Washington DC

Smithsonian Institution Building - Washington DC


Metro Closest Metro Stop:
Smithsonian MuseumMuseumMuseum
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Museum Admission: Free

Museum Phone: (202) 633-1000

Museum Website: www.si.edu

Museum Email: info[at]si.edu

Museum Hours: Monday - Sunday, 8:30 a.m. - 5:30 p.m.

Museum Address: 1000 Jefferson Drive SW, Washington, DC

Smithsonian Metro Station is the closest station to the Smithsonian Institution Building; also known as The Castle. The station has two exits. When visiting the Smithsonian Institution, make sure to leave through The Mall Exit (at 12th St & Jefferson Drive SW). You could end up blocks from the Smithsonian if you leave through the wrong exit. Use the map below to find suggested routes to the museum.


Smithsonian Institution in Washington DC

From Smithsonian Metro Station
Museum The station has two exits. Leave through The Mall Exit (at 12th St & Jefferson Drive SW).
Museum Walk east on Jefferson Dr SW.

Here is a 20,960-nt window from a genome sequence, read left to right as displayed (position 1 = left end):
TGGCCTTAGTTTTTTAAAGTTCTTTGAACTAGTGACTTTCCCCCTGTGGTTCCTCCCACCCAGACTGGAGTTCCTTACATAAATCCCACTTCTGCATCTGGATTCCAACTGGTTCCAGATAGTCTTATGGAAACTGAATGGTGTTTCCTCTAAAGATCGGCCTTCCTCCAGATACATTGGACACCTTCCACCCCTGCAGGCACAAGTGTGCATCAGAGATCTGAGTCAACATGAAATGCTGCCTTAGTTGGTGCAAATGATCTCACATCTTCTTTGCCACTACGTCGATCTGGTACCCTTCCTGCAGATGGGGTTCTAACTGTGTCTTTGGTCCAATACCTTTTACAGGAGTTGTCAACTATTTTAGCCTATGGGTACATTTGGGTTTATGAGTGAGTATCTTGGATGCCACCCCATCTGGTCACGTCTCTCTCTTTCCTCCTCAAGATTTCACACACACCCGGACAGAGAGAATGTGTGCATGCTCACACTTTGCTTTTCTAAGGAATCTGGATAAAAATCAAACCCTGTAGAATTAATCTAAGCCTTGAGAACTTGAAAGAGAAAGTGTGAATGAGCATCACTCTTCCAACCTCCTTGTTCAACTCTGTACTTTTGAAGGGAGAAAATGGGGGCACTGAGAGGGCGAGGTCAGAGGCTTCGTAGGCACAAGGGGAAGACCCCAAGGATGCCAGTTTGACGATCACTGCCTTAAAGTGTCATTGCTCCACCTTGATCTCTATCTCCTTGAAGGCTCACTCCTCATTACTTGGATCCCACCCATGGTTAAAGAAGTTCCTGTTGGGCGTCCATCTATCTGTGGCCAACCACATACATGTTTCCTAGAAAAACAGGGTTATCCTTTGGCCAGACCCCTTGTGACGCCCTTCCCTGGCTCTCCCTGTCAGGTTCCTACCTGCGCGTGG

Museum The Smithsonian Institution will be on the right.

The Building

The Smithsonian Castle was designed by James Renwick, Jr. who was also responsible for New York's St. Patrick's Cathedral. The design is Norman in style, described as "a 12th-century combination of late Romanesque and early Gothic motifs". The brownish-red color of the building comes from the Maryland red sandstone used in the construction of the building.

When it was completed, the Castle held offices, a lecture hall, library, chemical laboratory, natural history laboratory, art gallery, science museum, and archives. The museum didn't truly expand outside this building until the 1960s.

Only a decade after it was built, the Smithsonian Castle was partially destroyed by fire, which consumed the upper story of the main segment and the north and south towers. Twenty years later, the east wing was fireproofed, according to Smithsonian records, and additional administrative offices were added.

The first secretary of the Smithsonian, Joseph Henry, also lived here with his family. You'll find a statue of Henry outside the castle and the crypt of Smithsonian founder, James Smithson, inside the north entrance to the castle. Smithson was a British chemist, who bequethed his fortune to the United States, which led to the creation of the Smithsonian Institution.

 

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